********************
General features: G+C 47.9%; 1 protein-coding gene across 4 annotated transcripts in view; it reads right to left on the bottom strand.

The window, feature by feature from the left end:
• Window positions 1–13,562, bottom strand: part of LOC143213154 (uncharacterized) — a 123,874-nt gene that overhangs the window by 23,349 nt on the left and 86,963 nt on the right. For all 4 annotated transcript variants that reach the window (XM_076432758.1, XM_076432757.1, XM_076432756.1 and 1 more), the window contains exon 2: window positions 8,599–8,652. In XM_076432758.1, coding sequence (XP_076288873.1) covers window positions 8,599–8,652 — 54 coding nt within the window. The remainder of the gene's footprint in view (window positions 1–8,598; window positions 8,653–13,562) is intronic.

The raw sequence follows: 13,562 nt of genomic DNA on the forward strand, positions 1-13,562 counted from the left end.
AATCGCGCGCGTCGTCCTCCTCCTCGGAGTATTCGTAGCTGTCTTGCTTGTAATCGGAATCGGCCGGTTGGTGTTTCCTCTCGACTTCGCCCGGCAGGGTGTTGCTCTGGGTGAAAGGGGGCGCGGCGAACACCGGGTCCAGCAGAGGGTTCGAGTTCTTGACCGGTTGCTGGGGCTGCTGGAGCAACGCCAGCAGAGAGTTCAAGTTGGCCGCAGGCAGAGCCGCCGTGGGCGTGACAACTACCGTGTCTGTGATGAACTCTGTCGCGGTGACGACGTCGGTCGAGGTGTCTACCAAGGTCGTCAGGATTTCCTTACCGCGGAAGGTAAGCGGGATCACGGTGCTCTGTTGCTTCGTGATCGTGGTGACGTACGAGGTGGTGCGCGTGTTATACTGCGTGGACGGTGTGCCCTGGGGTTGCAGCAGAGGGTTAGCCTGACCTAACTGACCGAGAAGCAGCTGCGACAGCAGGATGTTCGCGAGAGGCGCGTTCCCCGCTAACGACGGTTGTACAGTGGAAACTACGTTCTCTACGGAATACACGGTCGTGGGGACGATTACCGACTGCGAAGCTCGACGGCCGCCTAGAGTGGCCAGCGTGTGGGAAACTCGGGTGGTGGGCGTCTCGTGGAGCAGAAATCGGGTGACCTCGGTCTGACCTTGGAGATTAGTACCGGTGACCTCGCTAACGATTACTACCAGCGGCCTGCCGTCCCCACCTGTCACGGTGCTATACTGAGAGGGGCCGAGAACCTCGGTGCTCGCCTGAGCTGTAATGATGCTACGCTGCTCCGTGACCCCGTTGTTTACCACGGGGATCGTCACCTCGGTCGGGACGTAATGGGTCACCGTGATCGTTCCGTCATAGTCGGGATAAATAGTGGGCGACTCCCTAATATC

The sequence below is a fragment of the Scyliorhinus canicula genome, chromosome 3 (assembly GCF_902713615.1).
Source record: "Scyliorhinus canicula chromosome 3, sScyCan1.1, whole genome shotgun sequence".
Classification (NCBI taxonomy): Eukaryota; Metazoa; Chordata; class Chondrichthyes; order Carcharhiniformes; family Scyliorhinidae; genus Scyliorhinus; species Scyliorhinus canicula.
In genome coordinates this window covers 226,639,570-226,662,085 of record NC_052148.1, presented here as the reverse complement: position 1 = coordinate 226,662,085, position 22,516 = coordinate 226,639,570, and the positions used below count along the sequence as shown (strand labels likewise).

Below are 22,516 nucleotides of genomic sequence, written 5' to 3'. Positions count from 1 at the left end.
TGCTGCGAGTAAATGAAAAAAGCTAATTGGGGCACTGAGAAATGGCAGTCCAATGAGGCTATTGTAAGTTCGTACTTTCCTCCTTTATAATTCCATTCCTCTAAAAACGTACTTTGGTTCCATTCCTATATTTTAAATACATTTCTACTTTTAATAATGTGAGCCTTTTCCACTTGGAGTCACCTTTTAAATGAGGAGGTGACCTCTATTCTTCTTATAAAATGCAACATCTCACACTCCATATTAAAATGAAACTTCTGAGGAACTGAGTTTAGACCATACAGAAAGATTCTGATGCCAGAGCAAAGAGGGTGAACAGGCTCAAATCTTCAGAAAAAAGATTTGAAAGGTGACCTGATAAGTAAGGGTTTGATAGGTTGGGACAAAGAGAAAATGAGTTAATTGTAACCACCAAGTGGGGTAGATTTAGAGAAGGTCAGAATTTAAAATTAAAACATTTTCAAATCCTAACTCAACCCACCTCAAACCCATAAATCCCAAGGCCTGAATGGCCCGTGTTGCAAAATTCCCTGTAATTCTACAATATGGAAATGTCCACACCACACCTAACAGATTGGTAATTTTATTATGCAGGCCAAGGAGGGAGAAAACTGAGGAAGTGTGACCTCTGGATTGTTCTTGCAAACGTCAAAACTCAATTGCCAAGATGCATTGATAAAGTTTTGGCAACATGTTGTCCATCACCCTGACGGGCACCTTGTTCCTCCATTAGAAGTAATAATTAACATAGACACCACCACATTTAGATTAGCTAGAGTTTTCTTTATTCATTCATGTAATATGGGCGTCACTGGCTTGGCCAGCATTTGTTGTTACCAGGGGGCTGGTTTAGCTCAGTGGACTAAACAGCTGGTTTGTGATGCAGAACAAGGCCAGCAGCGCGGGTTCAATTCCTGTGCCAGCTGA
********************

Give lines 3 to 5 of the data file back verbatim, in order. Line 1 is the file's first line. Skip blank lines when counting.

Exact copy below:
• Window positions 1–13,562, bottom strand: part of LOC143213154 (uncharacterized) — a 123,874-nt gene that overhangs the window by 23,349 nt on the left and 86,963 nt on the right. For all 4 annotated transcript variants that reach the window (XM_076432758.1, XM_076432757.1, XM_076432756.1 and 1 more), the window contains exon 2: window positions 8,599–8,652. In XM_076432758.1, coding sequence (XP_076288873.1) covers window positions 8,599–8,652 — 54 coding nt within the window. The remainder of the gene's footprint in view (window positions 1–8,598; window positions 8,653–13,562) is intronic.

The raw sequence follows: 13,562 nt of genomic DNA on the forward strand, positions 1-13,562 counted from the left end.
AATCGCGCGCGTCGTCCTCCTCCTCGGAGTATTCGTAGCTGTCTTGCTTGTAATCGGAATCGGCCGGTTGGTGTTTCCTCTCGACTTCGCCCGGCAGGGTGTTGCTCTGGGTGAAAGGGGGCGCGGCGAACACCGGGTCCAGCAGAGGGTTCGAGTTCTTGACCGGTTGCTGGGGCTGCTGGAGCAACGCCAGCAGAGAGTTCAAGTTGGCCGCAGGCAGAGCCGCCGTGGGCGTGACAACTACCGTGTCTGTGATGAACTCTGTCGCGGTGACGACGTCGGTCGAGGTGTCTACCAAGGTCGTCAGGATTTCCTTACCGCGGAAGGTAAGCGGGATCACGGTGCTCTGTTGCTTCGTGATCGTGGTGACGTACGAGGTGGTGCGCGTGTTATACTGCGTGGACGGTGTGCCCTGGGGTTGCAGCAGAGGGTTAGCCTGACCTAACTGACCGAGAAGCAGCTGCGACAGCAGGATGTTCGCGAGAGGCGCGTTCCCCGCTAACGACGGTTGTACAGTGGAAACTACGTTCTCTACGGAATACACGGTCGTGGGGACGATTACCGACTGCGAAGCTCGACGGCCGCCTAGAGTGGCCAGCGTGTGGGAAACTCGGGTGGTGGGCGTCTCGTGGAGCAGAAATCGGGTGACCTCGGTCTGACCTTGGAGATTAGTACCGGTGACCTCGCTAACGATTACTACCAGCGGCCTGCCGTCCCCACCTGTCACGGTGCTATACTGAGAGGGGCCGAGAACCTCGGTGCTCGCCTGAGCTGTAATGATGCTACGCTGCTCCGTGACCCCGTTGTTTACCACGGGGATCGTCACCTCGGTCGGGACGTAATGGGTCACCGTGATCGTTCCGTCATAGTCGGGATAAATAGTGGGCGACTCCCTAATATC